Doing Laundry a Hundred Years Ago

19-year-old Helena Muffly wrote exactly 100 years ago today: 

Monday, August 10, 1914:   We were busy washing this morning. Two mornings prior to this one I escaped wash days as I found some errand to take me away for the morning.  It was a big one this time. We are getting some of our things ready for the trip. Told Ruth I wished the time would soon pass.


Her middle-aged granddaughter’s comments 100 years later:

Grandma and her sister Ruth were going to visit Niagara Falls later in August. Doing laundry was more work back then than now.

Since it’s relevant to this post, I’m going to repeat part of a post that I originally shared three years ago on August 28, 2011 (1911):


Here are some quotes from a book published in 1911 called Laundry Work for Use in Home and Schools by Juniata Shepperd:

Prepare melted soap for the washing by using bits and pieces and ends of soap which have been left. Cut them fine, and shave up as much more as is necessary, or buy soap chips for the purpose. Place the soap in an earthen jar, just cover with water, and set the jar in the oven or on the stove until the soap is melted or dissolved. Use in the proportion of one gallon of water to one-fourth pound of soap. This should be prepared the day before the family washing is to be done.

Portable tubs are usually made of wood or of galvanized iron. A wooden tub is heavy to handle and requires special care in dry weather to prevent its falling apart but it holds the wringer well and is easily kept clean. A galvanized iron tub is light, and not difficult to clean but does not hold the wringer unless fitted with wooden cleats and clamped to the wash bench.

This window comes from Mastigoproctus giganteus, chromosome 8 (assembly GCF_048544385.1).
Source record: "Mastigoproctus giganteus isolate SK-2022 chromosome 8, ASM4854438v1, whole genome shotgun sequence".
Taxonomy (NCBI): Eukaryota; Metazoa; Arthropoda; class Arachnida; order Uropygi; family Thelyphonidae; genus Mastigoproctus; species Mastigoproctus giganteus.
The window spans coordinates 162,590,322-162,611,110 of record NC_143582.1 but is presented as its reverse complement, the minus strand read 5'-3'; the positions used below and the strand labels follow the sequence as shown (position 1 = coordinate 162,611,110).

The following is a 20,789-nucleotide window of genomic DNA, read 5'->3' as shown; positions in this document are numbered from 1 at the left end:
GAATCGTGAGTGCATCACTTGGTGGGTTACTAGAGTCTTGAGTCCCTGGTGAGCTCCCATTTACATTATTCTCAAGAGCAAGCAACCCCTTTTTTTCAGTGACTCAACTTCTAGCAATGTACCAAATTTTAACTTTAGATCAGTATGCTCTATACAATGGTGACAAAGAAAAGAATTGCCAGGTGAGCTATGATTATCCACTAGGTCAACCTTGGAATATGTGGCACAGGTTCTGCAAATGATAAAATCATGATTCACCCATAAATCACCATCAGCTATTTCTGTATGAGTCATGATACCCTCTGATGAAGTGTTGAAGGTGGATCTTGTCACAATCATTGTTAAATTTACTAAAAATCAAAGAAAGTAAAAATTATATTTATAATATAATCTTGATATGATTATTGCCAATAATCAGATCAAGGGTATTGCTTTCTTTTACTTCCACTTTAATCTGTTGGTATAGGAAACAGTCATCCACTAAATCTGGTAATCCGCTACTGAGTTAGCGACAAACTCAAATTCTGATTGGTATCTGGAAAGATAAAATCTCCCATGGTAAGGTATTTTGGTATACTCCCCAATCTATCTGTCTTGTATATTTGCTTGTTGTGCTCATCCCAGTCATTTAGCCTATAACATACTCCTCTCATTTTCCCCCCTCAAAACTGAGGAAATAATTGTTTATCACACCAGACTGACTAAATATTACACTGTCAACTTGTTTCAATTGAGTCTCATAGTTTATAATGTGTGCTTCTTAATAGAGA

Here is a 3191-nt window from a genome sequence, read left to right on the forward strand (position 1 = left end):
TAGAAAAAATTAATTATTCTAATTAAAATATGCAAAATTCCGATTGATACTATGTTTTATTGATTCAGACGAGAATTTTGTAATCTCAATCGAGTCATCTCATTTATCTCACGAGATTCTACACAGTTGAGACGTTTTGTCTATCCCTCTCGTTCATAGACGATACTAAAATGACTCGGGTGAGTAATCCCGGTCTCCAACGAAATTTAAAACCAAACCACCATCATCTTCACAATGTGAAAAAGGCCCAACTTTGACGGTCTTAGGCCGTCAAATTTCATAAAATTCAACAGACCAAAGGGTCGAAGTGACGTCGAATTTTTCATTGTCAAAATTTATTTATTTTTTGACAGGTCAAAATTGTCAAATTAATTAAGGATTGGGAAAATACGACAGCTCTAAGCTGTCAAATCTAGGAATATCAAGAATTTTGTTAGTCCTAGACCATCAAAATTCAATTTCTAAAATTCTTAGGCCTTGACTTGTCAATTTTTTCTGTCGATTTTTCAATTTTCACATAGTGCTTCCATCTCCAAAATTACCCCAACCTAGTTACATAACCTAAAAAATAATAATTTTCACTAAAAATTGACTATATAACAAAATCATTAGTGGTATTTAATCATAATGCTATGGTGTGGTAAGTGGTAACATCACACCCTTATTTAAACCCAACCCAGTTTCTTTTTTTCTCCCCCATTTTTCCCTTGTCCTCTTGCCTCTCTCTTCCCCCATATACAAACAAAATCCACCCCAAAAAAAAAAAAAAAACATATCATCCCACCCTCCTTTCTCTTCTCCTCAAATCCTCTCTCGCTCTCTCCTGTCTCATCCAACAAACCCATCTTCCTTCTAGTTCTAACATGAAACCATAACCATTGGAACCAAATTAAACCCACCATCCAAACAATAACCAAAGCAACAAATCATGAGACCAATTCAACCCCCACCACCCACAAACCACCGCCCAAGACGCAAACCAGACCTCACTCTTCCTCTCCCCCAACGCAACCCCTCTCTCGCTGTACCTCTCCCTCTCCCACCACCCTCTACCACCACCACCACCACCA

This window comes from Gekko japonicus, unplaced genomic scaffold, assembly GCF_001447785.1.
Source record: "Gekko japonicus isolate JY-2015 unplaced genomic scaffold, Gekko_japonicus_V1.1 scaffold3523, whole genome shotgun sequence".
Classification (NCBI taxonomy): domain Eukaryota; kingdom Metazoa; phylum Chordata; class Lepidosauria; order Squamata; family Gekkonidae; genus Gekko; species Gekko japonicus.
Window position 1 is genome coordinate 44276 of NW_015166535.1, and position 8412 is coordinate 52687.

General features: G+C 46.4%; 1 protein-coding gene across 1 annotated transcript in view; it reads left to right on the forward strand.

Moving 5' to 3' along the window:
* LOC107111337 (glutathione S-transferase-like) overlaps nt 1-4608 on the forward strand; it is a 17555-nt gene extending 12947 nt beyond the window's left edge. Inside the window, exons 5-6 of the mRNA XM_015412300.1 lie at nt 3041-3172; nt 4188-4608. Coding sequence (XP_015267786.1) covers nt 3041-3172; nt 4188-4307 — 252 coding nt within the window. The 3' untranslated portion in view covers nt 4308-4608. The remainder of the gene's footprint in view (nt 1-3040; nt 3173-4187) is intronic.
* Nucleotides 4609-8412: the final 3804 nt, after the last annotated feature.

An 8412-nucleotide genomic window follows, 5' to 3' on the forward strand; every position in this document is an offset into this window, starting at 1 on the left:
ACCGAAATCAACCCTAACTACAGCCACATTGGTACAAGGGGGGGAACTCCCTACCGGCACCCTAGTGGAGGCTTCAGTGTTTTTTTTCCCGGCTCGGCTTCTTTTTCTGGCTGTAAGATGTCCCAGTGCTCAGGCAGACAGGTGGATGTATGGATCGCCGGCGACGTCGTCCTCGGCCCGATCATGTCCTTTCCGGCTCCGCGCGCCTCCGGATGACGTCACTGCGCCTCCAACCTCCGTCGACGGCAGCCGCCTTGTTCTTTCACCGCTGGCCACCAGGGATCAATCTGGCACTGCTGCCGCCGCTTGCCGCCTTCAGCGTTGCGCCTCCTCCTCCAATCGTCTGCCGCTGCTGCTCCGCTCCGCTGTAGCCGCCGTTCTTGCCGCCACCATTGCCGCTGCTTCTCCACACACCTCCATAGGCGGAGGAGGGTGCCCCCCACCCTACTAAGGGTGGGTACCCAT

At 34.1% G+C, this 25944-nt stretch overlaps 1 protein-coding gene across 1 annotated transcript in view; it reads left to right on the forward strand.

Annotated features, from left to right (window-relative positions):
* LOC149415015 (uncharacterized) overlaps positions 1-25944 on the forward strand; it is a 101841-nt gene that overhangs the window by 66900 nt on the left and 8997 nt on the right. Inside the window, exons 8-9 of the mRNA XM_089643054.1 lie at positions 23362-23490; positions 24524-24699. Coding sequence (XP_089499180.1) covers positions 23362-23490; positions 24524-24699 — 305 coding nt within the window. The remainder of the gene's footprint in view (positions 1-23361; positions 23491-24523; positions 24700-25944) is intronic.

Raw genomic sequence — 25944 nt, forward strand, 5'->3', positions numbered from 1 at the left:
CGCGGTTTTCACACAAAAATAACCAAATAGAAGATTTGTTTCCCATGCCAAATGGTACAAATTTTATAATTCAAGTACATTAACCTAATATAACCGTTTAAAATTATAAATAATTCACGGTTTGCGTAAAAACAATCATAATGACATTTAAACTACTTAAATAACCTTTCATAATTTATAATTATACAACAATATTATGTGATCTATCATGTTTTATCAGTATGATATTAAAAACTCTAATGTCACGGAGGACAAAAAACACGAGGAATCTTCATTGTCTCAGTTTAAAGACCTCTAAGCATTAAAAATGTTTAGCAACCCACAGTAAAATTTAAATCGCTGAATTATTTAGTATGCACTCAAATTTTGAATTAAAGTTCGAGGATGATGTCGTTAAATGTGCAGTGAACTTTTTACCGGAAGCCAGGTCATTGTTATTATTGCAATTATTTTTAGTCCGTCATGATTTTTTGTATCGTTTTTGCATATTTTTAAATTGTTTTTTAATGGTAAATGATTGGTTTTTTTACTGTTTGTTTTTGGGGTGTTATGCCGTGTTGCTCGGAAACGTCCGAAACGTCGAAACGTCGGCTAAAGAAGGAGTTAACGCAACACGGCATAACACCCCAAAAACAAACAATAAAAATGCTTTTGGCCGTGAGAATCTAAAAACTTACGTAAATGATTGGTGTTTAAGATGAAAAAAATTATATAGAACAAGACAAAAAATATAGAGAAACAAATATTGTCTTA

Washboards are in different patterns and made of different materials. A wooden washboard probably injures the cloths as little as any kind, but is rather unpleasant to use unless one is accustomed to it. In selecting a glass or metal-covered board, choose one that is not too much corrugated, because many angles wear clothes as they glide over them.

When the washing is finished the washboard should be washed, wiped dry, and put away in a clean, dry place.

Each part of the wringer should be perfectly clean. When through using it each time, the rollers should be wiped with a dry cloth, or if much soiled, they should be rubbed with a cloth wet with turpentine or kerosene, washed with soapsuds, rinsed, and wiped dry.

When clothes have been well washed in one suds, they can usually be made clean and white by placing them in tepid suds, bringing to the boiling point, and allowing them to boil for a few minutes.

There are a few points to be remembered in preparing clothes for boiling. They must not stop boiling after they begin, and when taken into tepid water from the boiler each piece, must be punched under the water as soon as put into the tub. Exposure to the air seems to set the dirt, and cold water contracts the fibers, thus holding the dust particles, instead of allowing them to fall out, as they should when the clothes are rinsed or manipulated in this water, preparatory to the rinse water proper.

Obstinate stains on white goods may sometimes be removed by soaking the spot in turpentine, then washing, boiling, and finishing.

Clothes lines are of different kinds, and may be either movable or stationary. There are several patterns of clothes pins, but the plain, simple ones are usually most satisfactory, as they are inexpensive, easily washed when dirty, and do their work very well.

And, then the clean clothes need to be ironed . . .

41 thoughts on “Doing Laundry a Hundred Years Ago

  1. I remember an old woman (when I was a kid) who still used the wash board. She insisted she could get the clothes cleaner than with the new fangled washing machine her son bought her.